President Trump set off a firestorm after tweeting that Congresswomen Alexandria Ocasio-Cortez, Ilhan Omar, Rashida Tlaib, and Ayanna S. Pressley, collectively known as “The Squad,” should “go back and help fix the broken and crime infested places from which they came,” despite only one of the members (Omar) having actually been born in another country. The President’s comments were widely interpreted as racist and condemned by Democrats and numerous Republicans, and have led to House Democrats introducing a resolution to condemn the comments, but there is a broader discussion not being addressed – how should Republicans, and the country at large, confront identity politics?

We Must Acknowledge Racism, Even If It’s from Trump

Sabtain Ali, Fourth View

This language stung to the core of all people of color, Democrats and Republicans alike, who are well experienced in being told to “go back home” to countries they’ve never lived in. As an American citizen of Pakistani-Canadian origins, I remember people being afraid of me for how I looked after 9/11 even though I was a child. I remember being told by Muslims and Christians alike, that being LGBTQ was evil and that I would be destined for Hell. I remember being told “not to come back” to the U.S during the height of the Muslim Ban by a rogue CBP Officer, for which I received an apology. I’ve also been told in liberal enclaves all over our country, that I wasn’t welcome because I supported conservative positions and politicians.

I was elected as a Precinct Committeeman by the Seminole County, Florida GOP approximately 1.5 years after the Pulse Massacre. I was embraced by a largely Christian group and empowered to advocate against things which I was deeply against- inefficient single payer health care systems, overwhelming government, and intolerance in America’s most representative county. Some of these people would end up telling me that they have never had a positive relationship with an LGBTQ person of color or came from depressed economic backgrounds, having seen their parents lose their small-town factory jobs.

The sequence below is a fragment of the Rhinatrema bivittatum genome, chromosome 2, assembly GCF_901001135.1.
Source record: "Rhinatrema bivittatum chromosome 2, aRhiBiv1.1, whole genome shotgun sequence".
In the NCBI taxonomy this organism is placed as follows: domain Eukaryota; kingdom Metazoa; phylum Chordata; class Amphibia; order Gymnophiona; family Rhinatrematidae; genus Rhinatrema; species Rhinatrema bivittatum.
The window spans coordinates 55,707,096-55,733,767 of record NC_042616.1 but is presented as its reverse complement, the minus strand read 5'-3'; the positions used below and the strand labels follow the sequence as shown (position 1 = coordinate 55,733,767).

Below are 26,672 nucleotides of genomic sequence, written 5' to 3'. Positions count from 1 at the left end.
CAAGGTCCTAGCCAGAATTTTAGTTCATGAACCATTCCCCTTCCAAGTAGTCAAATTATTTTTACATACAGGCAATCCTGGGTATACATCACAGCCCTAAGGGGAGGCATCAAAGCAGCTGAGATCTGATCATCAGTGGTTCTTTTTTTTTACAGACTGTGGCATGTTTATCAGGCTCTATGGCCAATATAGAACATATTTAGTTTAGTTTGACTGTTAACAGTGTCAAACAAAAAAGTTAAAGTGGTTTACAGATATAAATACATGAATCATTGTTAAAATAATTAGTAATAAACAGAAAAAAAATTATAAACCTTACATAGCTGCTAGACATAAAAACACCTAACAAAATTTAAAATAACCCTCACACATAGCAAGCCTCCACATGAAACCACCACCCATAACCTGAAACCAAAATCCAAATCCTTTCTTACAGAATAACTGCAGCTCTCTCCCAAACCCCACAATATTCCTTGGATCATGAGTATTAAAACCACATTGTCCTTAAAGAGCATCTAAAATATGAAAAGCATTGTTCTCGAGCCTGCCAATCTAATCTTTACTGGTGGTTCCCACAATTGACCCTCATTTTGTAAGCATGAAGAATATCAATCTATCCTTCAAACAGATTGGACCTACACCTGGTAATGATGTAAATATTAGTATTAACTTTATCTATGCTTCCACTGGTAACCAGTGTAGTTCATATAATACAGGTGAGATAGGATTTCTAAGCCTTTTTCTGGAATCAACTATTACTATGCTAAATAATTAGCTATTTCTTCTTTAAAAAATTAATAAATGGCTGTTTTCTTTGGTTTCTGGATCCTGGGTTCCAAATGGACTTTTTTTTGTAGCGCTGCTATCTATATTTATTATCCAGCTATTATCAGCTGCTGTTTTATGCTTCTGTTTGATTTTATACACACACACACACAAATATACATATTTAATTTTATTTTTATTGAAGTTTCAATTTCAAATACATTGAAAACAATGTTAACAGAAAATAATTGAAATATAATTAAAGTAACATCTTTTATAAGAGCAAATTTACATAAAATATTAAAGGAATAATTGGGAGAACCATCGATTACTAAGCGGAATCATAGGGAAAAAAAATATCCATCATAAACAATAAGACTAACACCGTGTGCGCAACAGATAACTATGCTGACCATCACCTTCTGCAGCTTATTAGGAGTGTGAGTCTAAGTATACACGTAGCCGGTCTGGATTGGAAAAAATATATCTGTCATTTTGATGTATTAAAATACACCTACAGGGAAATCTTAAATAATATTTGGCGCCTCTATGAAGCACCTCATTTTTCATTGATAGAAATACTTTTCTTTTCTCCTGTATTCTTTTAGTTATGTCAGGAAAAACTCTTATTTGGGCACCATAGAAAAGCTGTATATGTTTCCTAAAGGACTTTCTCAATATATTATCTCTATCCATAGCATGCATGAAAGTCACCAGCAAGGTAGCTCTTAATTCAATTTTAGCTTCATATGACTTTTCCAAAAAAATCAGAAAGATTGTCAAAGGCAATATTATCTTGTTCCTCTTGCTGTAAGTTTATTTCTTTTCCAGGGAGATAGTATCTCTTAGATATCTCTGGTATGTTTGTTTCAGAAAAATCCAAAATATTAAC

I grew up for part of my life in Canada where I witnessed how underserved my community became by a system of government that only made promises to garner the votes of minorities. In comparison, the United States allowed me to start a business that would land me in a top economic bracket at 26. It educated me at its best schools and empowered me to fight radical Islam. It was enough of an experience that led me to start filling out the paperwork to renounce my Canadian citizenship in order to start an application to commission as an officer of the U.S. military.

Therefore, it is extremely disconcerting when as people of color we try to address identity politics on both sides of the aisle. The far right may call us Secret Democrats and far left calls us Uncle Toms, regardless we are simply a group trying to transcend the conversations of race and tribe with an understanding of the historical context as the conversation of the U.S. should be.

Should minority conservatives simply vote for Democrats? Are only whites allowed to have open discussions filled with nuance? Why are both Democrat and GOP bases so insecure with even their own trying to simply have discussions about important ideas? This is after all Democrat style outrage culture as we’ve largely seen in our society. I’ve always believed it is important to give the President credit when it is due but now all Republican lawmakers need to stand up and condemn these tweets. So far only Will Hurd, Susan Collins, and Angus King have responded to the remarks. If the GOP isn’t careful, it may soon find its unprecedented victories reversed by the very same extraordinary inertia that landed Trump in the White House in the first place.